The EFF does not support the death penalty – Malema

The EFF does not support the death penalty – Malema

EFF leader Julius Malema (centre) addresses the media. September 5, 2019. Picture: Twitter (@EFFSouthAfrica)

Despite SA’s current wave of violence, the EFF leader says ‘our brothers and sisters will be the ones that are hanged’ if capital punishment returns.

Addressing the media at a press conference on Thursday afternoon, Economic Freedom Fighters (EFF) leader Julius Malema disagreed with the death penalty as a way of dealing with the scourge of violence against women and children in South Africa.

“We don’t support death penalty. Anyone who suggests death penalty must give scientific evidence of where death penalty has succeeded in reducing crime,” he said.

“The legal system in SA is very expensive, you may be wrongfully accused and because you can’t afford proper legal representation, you will be hanged. In a system that hates black people, our brothers and sisters will be the ones that are hanged.

“We need a biting criminal justice system. The laws are there, our police are the ones that are failing us,” he continued.

This followed Malema addressing the recent murders of women Uyinene Mrwetyana, Leighandre “Baby Lee” Jegels, Janika Mallo, as well as Ayakha Jiyani and her siblings.

“The reality is that these are not unique cases, but a reflection of the daily experiences of women and children who face the threat of rape, abuse, and death in both private and public spaces,” he said.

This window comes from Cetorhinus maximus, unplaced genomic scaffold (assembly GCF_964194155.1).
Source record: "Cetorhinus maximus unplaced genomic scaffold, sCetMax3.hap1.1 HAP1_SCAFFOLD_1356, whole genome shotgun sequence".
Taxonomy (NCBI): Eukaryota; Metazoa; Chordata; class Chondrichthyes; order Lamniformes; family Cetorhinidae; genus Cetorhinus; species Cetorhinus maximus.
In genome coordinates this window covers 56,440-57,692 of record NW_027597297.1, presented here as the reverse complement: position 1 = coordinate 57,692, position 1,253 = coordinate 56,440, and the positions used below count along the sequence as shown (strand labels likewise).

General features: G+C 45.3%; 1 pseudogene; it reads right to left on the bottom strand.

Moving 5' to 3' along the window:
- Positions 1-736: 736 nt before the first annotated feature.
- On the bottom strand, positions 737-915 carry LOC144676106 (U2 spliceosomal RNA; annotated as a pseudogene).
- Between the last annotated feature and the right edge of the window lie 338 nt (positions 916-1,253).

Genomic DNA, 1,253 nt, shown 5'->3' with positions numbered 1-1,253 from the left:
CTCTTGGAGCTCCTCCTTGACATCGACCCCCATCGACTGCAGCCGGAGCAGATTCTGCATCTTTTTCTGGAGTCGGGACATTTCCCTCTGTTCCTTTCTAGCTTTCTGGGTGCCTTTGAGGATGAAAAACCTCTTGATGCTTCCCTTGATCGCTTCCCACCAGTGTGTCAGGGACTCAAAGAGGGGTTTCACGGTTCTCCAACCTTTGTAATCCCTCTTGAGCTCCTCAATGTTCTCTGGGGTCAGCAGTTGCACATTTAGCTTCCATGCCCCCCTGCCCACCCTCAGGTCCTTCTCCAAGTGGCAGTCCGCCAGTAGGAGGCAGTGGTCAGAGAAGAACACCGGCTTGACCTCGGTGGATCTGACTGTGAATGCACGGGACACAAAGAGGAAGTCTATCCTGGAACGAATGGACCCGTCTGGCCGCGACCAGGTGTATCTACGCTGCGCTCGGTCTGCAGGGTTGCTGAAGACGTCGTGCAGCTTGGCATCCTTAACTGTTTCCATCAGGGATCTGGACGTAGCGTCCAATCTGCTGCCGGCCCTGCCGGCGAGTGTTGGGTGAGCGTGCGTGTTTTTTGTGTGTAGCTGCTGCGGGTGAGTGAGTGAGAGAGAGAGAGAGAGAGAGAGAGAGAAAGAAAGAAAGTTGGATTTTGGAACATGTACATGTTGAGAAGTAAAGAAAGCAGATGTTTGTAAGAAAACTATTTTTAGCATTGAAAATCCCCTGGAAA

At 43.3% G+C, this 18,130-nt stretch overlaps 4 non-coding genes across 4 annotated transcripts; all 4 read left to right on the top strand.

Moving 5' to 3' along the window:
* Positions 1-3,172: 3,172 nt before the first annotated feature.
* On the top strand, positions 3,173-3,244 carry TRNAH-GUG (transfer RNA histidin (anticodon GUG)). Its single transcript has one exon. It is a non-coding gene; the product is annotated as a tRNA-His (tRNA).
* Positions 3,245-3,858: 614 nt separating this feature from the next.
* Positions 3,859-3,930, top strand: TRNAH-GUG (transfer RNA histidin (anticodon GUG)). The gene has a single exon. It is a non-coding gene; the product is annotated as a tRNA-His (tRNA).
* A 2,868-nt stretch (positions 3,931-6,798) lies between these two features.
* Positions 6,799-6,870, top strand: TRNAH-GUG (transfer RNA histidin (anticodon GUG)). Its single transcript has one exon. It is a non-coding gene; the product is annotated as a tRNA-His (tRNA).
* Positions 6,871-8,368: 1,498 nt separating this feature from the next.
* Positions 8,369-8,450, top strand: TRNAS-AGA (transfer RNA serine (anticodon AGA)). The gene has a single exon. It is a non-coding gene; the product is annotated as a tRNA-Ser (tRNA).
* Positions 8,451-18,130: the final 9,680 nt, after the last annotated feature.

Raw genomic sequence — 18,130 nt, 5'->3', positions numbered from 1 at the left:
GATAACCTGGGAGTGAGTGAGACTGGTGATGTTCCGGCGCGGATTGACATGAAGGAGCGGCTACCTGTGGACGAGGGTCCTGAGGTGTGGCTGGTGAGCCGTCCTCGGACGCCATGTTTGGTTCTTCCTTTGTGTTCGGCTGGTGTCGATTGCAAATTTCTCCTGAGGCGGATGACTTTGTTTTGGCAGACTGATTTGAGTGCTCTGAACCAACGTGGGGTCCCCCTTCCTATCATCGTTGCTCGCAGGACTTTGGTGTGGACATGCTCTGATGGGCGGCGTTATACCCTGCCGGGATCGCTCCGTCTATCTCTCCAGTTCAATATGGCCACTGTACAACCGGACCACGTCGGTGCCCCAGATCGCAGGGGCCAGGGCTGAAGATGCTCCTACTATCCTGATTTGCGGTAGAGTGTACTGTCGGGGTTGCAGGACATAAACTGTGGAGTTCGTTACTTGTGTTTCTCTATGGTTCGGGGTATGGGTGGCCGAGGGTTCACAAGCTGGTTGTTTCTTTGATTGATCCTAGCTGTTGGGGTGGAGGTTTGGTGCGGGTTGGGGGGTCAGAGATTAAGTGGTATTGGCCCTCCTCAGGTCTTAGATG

READ MORE: Female EFF members accuse Malema of lying with his Women’s Day promises

“The solution to these problems must lie in fixing our public institutions of law enforcement; the police stations, prosecutors, and judges who care.

“Perpetrators of sexual crimes in our country know that women never get any help from the system and thus they perpetrate their crimes on them with impunity.

“Our criminal justice system is most toothless when it comes to dealing with rape, detecting psychopaths and unearthing violent domestic spaces.

“The power of the law must precisely be so effective that it is observed by all in public and domestic spaces because they know there are consequences.

“It is, therefore, the police and the criminal justice system that must take full responsibility for why rape and murder of women and children has become part of our daily lives.

“We call on a national emergency on police stations to be radically and urgently reconfigured as safe spaces for the report of sexual crimes. We call on investigative capacity to be immediately developed to detect sexual violence in domestic and private spaces,” the EFF leader said.

“We need caring judges; who are welcoming and sensitive, not those who seem to perpetuate the intimidating nature of court,” he added later in his address.

(Edited by Daniel Friedman)

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